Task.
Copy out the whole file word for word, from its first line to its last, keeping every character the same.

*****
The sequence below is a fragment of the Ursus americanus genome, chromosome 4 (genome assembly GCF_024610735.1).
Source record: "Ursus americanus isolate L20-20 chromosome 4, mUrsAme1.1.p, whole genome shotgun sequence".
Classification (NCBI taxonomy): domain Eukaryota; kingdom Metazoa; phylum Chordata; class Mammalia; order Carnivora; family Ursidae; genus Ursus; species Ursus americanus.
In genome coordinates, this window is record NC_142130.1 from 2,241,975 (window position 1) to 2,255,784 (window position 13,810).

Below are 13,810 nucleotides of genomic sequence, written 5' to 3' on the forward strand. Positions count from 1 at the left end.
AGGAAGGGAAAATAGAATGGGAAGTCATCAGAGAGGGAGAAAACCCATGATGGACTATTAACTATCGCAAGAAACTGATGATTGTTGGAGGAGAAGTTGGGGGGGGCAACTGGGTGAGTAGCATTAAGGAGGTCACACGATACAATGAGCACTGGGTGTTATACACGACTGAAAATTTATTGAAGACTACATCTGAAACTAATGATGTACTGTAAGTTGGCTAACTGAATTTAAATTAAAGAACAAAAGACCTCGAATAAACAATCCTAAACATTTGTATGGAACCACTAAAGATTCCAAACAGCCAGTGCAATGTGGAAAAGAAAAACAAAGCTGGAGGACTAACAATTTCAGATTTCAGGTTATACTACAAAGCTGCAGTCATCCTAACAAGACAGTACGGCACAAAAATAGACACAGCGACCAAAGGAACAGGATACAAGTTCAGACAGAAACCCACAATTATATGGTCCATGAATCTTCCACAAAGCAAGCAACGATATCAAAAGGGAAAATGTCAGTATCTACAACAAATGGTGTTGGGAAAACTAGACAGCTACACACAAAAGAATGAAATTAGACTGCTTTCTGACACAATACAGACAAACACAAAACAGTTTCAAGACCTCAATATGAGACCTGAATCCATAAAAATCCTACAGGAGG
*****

The sequence below is a fragment of the Ursus americanus genome, chromosome 4 (genome assembly GCF_024610735.1).
Source record: "Ursus americanus isolate L20-20 chromosome 4, mUrsAme1.1.p, whole genome shotgun sequence".
Classification (NCBI taxonomy): domain Eukaryota; kingdom Metazoa; phylum Chordata; class Mammalia; order Carnivora; family Ursidae; genus Ursus; species Ursus americanus.
In genome coordinates, this window is record NC_142130.1 from 2,241,975 (window position 1) to 2,255,784 (window position 13,810).

Below are 13,810 nucleotides of genomic sequence, written 5' to 3' on the forward strand. Positions count from 1 at the left end.
AGGAAGGGAAAATAGAATGGGAAGTCATCAGAGAGGGAGAAAACCCATGATGGACTATTAACTATCGCAAGAAACTGATGATTGTTGGAGGAGAAGTTGGGGGGGGCAACTGGGTGAGTAGCATTAAGGAGGTCACACGATACAATGAGCACTGGGTGTTATACACGACTGAAAATTTATTGAAGACTACATCTGAAACTAATGATGTACTGTAAGTTGGCTAACTGAATTTAAATTAAAGAACAAAAGACCTCGAATAAACAATCCTAAACATTTGTATGGAACCACTAAAGATTCCAAACAGCCAGTGCAATGTGGAAAAGAAAAACAAAGCTGGAGGACTAACAATTTCAGATTTCAGGTTATACTACAAAGCTGCAGTCATCCTAACAAGACAGTACGGCACAAAAATAGACACAGCGACCAAAGGAACAGGATACAAGTTCAGACAGAAACCCACAATTATATGGTCCATGAATCTTCCACAAAGCAAGCAACGATATCAAAAGGGAAAATGTCAGTATCTACAACAAATGGTGTTGGGAAAACTAGACAGCTACACACAAAAGAATGAAATTAGACTGCTTTCTGACACAATACAGACAAACACAAAACAGTTTCAAGACCTCAATATGAGACCTGAATCCATAAAAATCCTACAGGAGG